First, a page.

Well, I was trying to think of what else could make scat that large with my friend and he mentioned horses. There are some property owners a little bit before and after this spot on the road, so maybe they take their horses in their to graze. There's also lots of holes out there dug too, and I hear horses do that sometimes.

Maybe he heard a horse off in the distance? Sound carries really well in this particular valley.

castingdonkey
November 10, 2011, 09:03 PM
I agree with freedom fighter on the elk would not stick around for the shooting. As for being spooky, I haven't found elk to be as spooky as most folks describe but whatever. You were not in danger from an elk. On the other hand, an elk will make similar noise to a buck snort. But it sounds more like a noise you would think a bear would make. A very deep growling bark that will stand the hair up on your neck and make you want mamma. On the other hand most animals will protect their young, cow elk will certainly stomp all over you to protect their's. But that is super rare and they will usually try to get you to chase them in a different direction than their baby (A self sacrafice). Not to mention that there aren't any baby elk anywhere but in the womb. Moose maybe, predator probably.

Marlin60Man
November 11, 2011, 12:14 AM
Well, what about cougars? They're known to be in this general area and I know they have a large range. Never seen or heard one though, would an elk hide bring them in close and would they growl like that?

I've never heard of black bear being in this county except for way up north where it gets greener.

castingdonkey
November 11, 2011, 01:44 AM
Buy a trail cam and set it out there, and find out whats lurking.

Davek1977
November 11, 2011, 05:01 AM
There's also lots of holes out there dug too, and I hear horses do that sometimes.
While I'm sure theres an exception out there somewhere, "digging holes" really isn't typical horse behavior. I was raised among horses, and have never seen one "dig a hole".

tarosean
November 11, 2011, 10:20 AM
Sasquatch, consider yourself lucky.

tarosean
November 11, 2011, 10:25 AM
Seriously thou, Horses digging holes? :confused:

huntsman
November 11, 2011, 10:49 AM
Sasquatch, consider yourself lucky.
+100

wankerjake
November 11, 2011, 02:25 PM
about three or four fresh piles. They were pellets about 1 1/2" to 2" diameter, and looked pretty fresh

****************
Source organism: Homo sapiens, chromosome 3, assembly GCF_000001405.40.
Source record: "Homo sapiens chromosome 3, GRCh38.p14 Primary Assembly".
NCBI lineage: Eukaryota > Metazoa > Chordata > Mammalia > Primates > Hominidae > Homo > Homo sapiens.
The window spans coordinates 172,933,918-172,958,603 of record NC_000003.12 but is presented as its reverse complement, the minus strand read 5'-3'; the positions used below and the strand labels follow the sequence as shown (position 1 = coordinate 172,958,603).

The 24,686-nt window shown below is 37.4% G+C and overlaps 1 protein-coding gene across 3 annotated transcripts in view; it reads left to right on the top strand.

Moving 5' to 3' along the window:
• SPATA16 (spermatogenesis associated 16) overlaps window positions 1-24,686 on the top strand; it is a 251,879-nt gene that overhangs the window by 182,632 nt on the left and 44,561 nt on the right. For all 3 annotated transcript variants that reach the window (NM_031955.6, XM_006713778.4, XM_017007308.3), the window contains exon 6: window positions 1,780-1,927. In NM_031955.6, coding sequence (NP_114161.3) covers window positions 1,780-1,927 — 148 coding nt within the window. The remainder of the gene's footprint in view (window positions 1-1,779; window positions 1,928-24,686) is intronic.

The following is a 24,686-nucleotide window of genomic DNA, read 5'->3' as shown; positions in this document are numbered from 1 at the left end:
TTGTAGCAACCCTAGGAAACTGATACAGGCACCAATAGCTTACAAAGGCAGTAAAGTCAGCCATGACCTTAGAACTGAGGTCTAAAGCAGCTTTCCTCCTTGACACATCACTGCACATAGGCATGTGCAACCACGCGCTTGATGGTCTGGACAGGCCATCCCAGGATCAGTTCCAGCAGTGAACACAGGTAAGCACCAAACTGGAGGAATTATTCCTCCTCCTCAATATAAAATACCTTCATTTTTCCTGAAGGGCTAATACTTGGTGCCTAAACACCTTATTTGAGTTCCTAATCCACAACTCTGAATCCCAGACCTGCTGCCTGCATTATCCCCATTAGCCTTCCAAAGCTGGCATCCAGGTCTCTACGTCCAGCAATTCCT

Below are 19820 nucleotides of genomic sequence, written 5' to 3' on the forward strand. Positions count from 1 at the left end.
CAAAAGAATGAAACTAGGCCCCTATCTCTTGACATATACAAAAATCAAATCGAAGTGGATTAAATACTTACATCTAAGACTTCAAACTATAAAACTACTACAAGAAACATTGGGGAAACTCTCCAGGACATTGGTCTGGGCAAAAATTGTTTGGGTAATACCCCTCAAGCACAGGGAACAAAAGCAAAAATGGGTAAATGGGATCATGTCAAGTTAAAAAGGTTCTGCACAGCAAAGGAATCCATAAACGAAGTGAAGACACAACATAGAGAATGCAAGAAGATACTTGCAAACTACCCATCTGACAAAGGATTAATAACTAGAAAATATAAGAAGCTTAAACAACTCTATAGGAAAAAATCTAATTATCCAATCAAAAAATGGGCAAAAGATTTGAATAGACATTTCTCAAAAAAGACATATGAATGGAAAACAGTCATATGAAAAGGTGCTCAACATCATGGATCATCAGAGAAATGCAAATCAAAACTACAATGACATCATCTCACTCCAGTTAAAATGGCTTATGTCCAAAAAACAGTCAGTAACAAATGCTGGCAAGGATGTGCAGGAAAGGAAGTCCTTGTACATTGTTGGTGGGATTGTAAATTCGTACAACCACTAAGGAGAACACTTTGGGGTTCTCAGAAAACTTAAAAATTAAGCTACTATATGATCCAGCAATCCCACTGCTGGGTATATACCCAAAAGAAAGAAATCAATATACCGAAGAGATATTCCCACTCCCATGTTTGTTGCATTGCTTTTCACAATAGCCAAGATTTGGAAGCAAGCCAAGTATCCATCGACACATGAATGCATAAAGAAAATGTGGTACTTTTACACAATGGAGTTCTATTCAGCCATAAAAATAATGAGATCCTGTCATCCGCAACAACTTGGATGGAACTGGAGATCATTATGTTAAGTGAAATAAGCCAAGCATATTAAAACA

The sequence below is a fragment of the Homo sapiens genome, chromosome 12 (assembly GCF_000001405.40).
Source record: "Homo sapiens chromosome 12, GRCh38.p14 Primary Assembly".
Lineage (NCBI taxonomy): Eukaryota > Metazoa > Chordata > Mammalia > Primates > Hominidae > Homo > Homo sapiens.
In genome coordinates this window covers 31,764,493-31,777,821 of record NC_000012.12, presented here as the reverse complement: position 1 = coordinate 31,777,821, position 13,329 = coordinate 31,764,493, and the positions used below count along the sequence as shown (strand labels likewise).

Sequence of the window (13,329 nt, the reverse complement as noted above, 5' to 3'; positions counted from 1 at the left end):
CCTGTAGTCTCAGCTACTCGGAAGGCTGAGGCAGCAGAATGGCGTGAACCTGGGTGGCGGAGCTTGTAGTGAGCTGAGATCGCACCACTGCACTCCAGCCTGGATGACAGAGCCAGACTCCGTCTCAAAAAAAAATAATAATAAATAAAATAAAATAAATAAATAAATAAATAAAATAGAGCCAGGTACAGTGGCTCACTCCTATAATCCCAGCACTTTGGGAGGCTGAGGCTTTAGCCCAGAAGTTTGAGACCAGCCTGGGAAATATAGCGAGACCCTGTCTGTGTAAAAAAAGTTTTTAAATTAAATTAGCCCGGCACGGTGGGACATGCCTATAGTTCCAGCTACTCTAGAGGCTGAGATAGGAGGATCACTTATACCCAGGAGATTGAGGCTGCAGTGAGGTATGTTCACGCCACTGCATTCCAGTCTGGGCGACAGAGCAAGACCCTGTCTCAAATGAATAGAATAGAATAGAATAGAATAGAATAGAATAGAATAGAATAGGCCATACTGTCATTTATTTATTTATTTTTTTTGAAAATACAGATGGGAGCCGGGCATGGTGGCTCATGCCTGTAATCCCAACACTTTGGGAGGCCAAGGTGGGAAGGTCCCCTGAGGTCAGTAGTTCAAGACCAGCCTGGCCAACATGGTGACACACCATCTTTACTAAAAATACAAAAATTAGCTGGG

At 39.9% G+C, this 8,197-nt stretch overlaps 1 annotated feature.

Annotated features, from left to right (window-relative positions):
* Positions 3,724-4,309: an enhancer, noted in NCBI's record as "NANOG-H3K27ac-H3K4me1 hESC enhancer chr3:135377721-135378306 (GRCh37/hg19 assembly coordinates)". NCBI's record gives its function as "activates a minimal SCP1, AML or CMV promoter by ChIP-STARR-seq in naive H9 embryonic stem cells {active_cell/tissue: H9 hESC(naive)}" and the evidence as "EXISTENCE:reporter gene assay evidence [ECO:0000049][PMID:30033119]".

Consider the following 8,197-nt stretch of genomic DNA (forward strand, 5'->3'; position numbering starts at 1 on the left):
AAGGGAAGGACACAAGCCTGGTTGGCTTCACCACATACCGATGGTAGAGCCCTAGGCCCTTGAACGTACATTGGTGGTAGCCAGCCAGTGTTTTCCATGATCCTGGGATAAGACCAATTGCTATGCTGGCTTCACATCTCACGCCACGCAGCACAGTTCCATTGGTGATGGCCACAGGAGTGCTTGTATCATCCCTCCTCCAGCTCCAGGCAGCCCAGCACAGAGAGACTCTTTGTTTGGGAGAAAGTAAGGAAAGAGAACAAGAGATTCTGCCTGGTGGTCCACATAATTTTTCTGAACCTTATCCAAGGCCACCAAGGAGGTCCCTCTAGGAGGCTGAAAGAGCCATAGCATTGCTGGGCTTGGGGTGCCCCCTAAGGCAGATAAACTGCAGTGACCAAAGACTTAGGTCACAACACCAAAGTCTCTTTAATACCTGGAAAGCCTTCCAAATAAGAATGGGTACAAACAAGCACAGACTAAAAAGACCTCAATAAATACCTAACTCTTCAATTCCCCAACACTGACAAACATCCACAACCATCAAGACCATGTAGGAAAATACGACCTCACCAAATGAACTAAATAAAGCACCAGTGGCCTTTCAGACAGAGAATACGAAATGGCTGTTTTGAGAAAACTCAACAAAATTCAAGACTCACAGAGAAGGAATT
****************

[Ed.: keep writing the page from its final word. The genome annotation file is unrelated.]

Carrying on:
Sounds more like a large sasquatch to me, possibly a few of them.They must have had a boys night of chicken wings and beer and that was the aftermath. The growling you heard was probably one of them working on another pile. If only you would have followed the sound with a camera, you were no doubt on the verge of a major discovery.

CoRoMo
November 11, 2011, 05:55 PM
The growling you heard was probably one of them working on another pile.
I know that when I eat a few too many bean burritos, I tend to... ...uh... ...oh nevermind.

Marlin60Man
November 11, 2011, 06:41 PM
wankerjake,

Nah, it wasn't squatch, we play poker every Wednesday so... I'm familiar with that particular call. ;P It means, "I'd give that 45 minutes."

I thought I remembered hearing my uncle complain his horse wouldn't stop digging up holes. Maybe it's a rare kind of thing... I don't know, and here I thought the horse explanation would make so much sense. Maybe the holes are from some other creature, but they were in close proximity to the scat.

How much is a trail cam? I suppose it would be worth it to me to know what's out there. Otherwise I'm kind of wondering what I should do to just make sure whatever is out there keeps its distance.

Larry Ashcraft
November 11, 2011, 07:20 PM
Elk droppings are about 3/4" in diameter, maybe two to three times as large as deer. Their tracks look like a cow's, but a little smaller and not quite as deep. Sounds like what you found are horse apples.

Elk bugling is actually a high pitched squeal. I once had the rare opportunity to hear a lead cow elk "talking" to her herd. If I remember correctly, it was kind of a soft mooing sound. This was almost 40 years ago on the infamous Taylor Ranch near San Luis, Colorado.

115grfmj
November 11, 2011, 08:36 PM
I'm just glad I not the first one to think of Big foot......:evil:

Marlin60Man
November 11, 2011, 09:52 PM
Thanks for the info, Larry. I've been thinking elk scat was deer scat all these years, I see it a lot.

Well, I guess I can rest assured it wasn't elk now. I think I'm gonna google some stuff about cougar and black bear to make sure I don't wind up in some kind of trouble with one of them.

tarosean
November 12, 2011, 12:27 AM
I thought I remembered hearing my uncle complain his horse wouldn't stop digging up holes.


It was probably penned and pacing effectively wearing a hole in the ground... now that is common for horses who have little room...


no they are never going to go out into a field and dig a hole...

Freedom_fighter_in_IL
November 12, 2011, 01:58 AM
no they are never going to go out into a field and dig a hole

Not COMPLETELY correct there. I have seen horses hoof the ground and make some pretty good divots. Just so happened there HAD been a salt lick right where they were hoofing.